Capper, John, Garrett Power, and Frank Shivers. "Practices in Maryland, 1681-1837." Journal of the Early Republic 19 (Spring 1999): 15-42.
Annotation / Notes: A case study of Maryland as colony and state to determine why some states adopted the penitentiary earlier than others; whether the rise of the penitentiary was a revolutionary development; and whether the diverse paths to the penitentiary produced diverse forms. This study roots the development of the penitentiary in a regional and local context.
Hardy, Beatriz Betancourt. "Women and the Catholic Church in Maryland, 1689-1776." Maryland Historical Magazine 94 (Winter 1999): 396-418.
Annotation / Notes: A comparison of the experiences of two Catholic colonial women - Jane Doyne, an elite woman from the lower Western Shore, and Jenny, an enslaved woman on the Eastern Shore. Roman Catholicism was a significant part of their lives, and as women they served an important role in maintaining and transmitting the Catholic faith. However, their different status had an impact on their religious experiences.
Yewell, Therese C.Women of Achievement in Prince George's County History. Upper Marlboro, MD: Maryland-National Capital Park and Planning Commission, Prince George's County Planning Board, 1994.
Annotation / Notes: This is a model of how to present biographical portraits. The biographies of these Prince George's County women are arranged in chronological order. Each chapter begins with an historical narrative that places the biographies in context.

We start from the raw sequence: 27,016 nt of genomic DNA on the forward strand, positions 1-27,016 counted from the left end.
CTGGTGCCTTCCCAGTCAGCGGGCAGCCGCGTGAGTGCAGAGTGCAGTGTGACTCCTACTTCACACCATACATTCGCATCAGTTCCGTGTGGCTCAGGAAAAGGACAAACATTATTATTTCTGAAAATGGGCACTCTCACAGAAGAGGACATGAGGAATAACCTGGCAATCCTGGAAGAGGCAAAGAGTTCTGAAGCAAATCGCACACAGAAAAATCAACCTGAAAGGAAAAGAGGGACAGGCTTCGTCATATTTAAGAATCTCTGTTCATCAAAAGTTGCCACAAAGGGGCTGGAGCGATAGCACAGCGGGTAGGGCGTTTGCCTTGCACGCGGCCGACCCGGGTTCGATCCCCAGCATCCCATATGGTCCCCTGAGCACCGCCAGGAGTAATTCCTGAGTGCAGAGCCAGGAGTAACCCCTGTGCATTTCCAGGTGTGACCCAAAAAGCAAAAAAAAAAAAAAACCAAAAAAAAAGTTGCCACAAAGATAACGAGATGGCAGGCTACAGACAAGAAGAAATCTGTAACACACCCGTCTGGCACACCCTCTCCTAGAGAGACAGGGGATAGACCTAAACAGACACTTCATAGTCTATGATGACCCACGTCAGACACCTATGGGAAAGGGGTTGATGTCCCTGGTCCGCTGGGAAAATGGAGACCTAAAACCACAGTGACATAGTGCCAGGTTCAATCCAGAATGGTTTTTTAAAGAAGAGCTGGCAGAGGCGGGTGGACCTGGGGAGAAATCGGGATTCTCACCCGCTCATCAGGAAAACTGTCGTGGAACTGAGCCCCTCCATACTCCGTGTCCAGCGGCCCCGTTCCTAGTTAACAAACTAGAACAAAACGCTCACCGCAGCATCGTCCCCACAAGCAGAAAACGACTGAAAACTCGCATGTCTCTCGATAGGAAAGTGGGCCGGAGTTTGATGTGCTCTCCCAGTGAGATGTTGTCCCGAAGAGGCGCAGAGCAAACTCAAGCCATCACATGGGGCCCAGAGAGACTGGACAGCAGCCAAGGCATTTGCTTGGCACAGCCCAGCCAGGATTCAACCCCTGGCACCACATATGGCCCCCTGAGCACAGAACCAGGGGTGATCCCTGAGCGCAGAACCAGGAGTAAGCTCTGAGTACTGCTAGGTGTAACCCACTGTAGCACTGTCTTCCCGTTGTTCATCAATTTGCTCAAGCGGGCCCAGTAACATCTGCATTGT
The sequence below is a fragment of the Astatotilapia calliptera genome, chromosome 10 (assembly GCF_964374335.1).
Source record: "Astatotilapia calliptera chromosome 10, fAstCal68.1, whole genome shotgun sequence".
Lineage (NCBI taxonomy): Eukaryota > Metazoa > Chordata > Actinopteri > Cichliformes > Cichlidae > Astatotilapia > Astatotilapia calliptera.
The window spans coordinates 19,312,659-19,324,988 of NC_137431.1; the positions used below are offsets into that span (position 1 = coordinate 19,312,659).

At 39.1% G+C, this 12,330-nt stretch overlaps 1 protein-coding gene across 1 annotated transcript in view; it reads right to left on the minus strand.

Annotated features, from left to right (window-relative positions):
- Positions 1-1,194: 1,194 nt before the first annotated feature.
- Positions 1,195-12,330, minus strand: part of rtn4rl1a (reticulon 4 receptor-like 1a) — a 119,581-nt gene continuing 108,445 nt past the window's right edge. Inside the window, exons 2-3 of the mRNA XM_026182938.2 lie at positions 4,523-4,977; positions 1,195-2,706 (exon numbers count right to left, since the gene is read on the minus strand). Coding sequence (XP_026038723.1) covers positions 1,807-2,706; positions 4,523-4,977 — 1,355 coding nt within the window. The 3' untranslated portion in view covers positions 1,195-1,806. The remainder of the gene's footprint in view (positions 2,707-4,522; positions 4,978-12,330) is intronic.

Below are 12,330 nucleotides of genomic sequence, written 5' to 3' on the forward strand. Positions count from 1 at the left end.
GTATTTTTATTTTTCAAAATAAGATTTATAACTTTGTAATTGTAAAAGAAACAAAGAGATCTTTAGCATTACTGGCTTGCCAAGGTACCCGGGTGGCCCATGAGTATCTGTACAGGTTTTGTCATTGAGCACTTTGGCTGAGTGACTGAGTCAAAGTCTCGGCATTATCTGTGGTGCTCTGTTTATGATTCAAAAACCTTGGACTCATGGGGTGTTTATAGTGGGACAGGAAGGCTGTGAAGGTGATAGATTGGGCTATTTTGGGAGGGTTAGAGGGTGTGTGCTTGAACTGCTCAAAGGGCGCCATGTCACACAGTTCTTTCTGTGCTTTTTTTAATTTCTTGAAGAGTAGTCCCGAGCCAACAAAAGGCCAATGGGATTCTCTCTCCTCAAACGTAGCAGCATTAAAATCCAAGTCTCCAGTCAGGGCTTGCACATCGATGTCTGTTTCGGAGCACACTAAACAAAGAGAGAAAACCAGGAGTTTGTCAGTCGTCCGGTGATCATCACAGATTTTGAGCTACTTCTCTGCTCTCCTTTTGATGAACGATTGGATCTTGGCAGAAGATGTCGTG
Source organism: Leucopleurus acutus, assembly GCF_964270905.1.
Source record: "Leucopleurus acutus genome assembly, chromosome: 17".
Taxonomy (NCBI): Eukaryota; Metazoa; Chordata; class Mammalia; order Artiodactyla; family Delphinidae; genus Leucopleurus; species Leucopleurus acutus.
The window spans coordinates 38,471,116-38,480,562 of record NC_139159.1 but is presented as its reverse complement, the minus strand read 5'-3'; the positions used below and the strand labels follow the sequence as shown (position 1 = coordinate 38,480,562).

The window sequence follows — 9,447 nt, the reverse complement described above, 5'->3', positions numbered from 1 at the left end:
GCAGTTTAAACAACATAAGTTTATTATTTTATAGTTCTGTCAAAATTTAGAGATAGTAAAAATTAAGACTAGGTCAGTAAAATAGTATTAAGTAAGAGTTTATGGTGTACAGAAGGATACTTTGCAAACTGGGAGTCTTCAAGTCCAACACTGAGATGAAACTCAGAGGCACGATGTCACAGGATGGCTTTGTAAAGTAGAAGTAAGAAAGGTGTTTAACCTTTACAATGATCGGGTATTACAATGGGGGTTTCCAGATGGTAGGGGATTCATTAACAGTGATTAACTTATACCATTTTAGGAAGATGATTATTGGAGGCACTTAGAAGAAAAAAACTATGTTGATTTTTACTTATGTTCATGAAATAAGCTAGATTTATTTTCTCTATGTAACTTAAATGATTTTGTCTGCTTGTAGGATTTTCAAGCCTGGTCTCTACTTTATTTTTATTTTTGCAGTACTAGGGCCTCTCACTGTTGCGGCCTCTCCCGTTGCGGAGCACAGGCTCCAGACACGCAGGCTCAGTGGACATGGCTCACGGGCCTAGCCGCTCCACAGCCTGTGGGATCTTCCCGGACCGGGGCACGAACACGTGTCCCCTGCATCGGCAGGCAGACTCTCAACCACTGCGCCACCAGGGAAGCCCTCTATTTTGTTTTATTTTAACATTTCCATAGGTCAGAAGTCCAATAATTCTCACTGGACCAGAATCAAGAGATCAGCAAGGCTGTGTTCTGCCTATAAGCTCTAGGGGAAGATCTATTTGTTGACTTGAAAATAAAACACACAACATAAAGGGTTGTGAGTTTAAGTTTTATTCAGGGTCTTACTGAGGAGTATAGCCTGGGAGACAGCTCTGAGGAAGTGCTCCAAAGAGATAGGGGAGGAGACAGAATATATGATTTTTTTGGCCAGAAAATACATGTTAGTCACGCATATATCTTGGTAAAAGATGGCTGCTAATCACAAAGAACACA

Brown, Kathleen M.Good Wives, Nasty Wenches, and Anxious Patriarchs:Gender, Race, and Power in Colonial Virginia. Chapel Hill: University of North Carolina Press for the Institute of Early American History and Culture, 1996.
Grubb, Farley, and Tony Stitt. "The Liverpool Emigrant Servant Trade and the Transition to Slave Labor in the Chesapeake, 1697-1707: Market Adjustments to War." Explorations in Economic History, 31 (July 1994): 376-405.
Dunn, Richard S. "Masters, Servants, and Slaves in the Colonial Chesapeake and the Caribbean." In Early Maryland in a Wider World, ed. by David B. Quinn. Detroit: Wayne State University Press, 1982, pp. 242-66.
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